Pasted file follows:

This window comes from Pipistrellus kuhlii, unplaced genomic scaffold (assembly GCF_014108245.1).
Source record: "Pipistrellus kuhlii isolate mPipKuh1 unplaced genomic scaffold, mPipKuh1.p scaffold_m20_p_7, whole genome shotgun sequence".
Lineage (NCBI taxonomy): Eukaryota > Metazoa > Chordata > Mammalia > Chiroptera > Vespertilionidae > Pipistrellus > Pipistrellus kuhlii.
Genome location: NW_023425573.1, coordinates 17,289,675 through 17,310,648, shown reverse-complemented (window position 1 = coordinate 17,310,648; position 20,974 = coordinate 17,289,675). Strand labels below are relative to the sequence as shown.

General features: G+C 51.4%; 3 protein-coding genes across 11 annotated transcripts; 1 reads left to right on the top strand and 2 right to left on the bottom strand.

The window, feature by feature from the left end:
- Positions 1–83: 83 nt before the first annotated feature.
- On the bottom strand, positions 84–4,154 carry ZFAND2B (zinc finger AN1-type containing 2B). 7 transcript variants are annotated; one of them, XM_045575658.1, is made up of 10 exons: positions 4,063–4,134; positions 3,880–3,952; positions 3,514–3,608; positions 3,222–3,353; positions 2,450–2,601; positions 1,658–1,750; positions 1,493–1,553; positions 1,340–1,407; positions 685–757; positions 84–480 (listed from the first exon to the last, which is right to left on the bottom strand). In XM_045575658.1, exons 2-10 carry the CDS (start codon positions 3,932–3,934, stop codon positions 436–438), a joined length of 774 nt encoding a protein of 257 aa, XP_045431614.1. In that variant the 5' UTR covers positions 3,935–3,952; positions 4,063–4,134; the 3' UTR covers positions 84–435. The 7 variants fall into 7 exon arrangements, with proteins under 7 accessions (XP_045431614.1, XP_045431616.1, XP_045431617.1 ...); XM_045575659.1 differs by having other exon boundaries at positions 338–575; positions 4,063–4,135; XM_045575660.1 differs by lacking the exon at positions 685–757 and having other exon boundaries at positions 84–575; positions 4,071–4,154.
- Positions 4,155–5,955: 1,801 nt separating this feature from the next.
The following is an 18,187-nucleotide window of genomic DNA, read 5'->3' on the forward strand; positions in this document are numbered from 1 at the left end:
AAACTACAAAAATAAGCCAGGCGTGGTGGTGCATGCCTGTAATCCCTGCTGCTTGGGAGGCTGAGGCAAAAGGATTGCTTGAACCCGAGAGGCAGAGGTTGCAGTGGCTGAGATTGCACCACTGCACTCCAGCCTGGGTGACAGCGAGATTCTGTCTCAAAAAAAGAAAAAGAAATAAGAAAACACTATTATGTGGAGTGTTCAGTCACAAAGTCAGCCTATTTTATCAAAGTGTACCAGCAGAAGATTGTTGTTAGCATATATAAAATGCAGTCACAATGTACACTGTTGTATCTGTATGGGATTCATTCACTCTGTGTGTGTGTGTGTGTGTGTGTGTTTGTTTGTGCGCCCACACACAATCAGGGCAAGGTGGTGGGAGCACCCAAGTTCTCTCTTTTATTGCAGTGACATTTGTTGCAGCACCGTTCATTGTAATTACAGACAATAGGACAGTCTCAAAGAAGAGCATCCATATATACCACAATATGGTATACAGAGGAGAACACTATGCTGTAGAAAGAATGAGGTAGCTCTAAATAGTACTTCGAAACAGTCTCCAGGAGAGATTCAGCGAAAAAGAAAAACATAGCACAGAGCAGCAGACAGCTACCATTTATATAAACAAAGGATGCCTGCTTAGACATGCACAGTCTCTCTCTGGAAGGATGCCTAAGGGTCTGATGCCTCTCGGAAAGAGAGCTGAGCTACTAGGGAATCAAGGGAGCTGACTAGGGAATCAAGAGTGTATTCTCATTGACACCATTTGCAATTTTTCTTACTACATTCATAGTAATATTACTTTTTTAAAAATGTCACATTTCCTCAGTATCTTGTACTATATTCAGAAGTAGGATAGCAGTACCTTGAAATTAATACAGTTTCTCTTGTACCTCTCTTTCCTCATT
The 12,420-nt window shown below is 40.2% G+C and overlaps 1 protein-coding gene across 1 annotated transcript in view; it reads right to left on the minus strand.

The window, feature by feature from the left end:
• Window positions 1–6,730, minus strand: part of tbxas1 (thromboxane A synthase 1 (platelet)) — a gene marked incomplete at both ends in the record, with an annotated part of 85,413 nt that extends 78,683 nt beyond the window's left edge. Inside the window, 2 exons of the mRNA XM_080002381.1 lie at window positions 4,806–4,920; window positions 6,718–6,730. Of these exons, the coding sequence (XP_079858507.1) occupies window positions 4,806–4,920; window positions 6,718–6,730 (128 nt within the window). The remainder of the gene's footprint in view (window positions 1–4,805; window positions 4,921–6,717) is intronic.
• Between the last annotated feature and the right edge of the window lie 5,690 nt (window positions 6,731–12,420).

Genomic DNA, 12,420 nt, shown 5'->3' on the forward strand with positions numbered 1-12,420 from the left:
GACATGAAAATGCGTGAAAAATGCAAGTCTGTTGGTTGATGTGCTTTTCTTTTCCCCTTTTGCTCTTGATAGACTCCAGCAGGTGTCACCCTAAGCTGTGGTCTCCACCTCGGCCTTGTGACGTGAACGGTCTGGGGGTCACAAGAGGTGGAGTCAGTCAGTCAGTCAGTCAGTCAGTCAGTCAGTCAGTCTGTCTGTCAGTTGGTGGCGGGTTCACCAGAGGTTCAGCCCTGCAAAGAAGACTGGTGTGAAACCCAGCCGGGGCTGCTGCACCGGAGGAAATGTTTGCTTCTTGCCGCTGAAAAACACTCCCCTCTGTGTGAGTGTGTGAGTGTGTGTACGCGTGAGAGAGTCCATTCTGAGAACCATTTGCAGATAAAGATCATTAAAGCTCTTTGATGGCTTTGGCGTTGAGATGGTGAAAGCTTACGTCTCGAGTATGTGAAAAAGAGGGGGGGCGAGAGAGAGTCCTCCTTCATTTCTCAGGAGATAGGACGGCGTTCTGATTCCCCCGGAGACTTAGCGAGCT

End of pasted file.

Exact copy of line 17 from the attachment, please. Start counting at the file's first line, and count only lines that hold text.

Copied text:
GACATGAAAATGCGTGAAAAATGCAAGTCTGTTGGTTGATGTGCTTTTCTTTTCCCCTTTTGCTCTTGATAGACTCCAGCAGGTGTCACCCTAAGCTGTGGTCTCCACCTCGGCCTTGTGACGTGAACGGTCTGGGGGTCACAAGAGGTGGAGTCAGTCAGTCAGTCAGTCAGTCAGTCAGTCAGTCAGTCTGTCTGTCAGTTGGTGGCGGGTTCACCAGAGGTTCAGCCCTGCAAAGAAGACTGGTGTGAAACCCAGCCGGGGCTGCTGCACCGGAGGAAATGTTTGCTTCTTGCCGCTGAAAAACACTCCCCTCTGTGTGAGTGTGTGAGTGTGTGTACGCGTGAGAGAGTCCATTCTGAGAACCATTTGCAGATAAAGATCATTAAAGCTCTTTGATGGCTTTGGCGTTGAGATGGTGAAAGCTTACGTCTCGAGTATGTGAAAAAGAGGGGGGGCGAGAGAGAGTCCTCCTTCATTTCTCAGGAGATAGGACGGCGTTCTGATTCCCCCGGAGACTTAGCGAGCT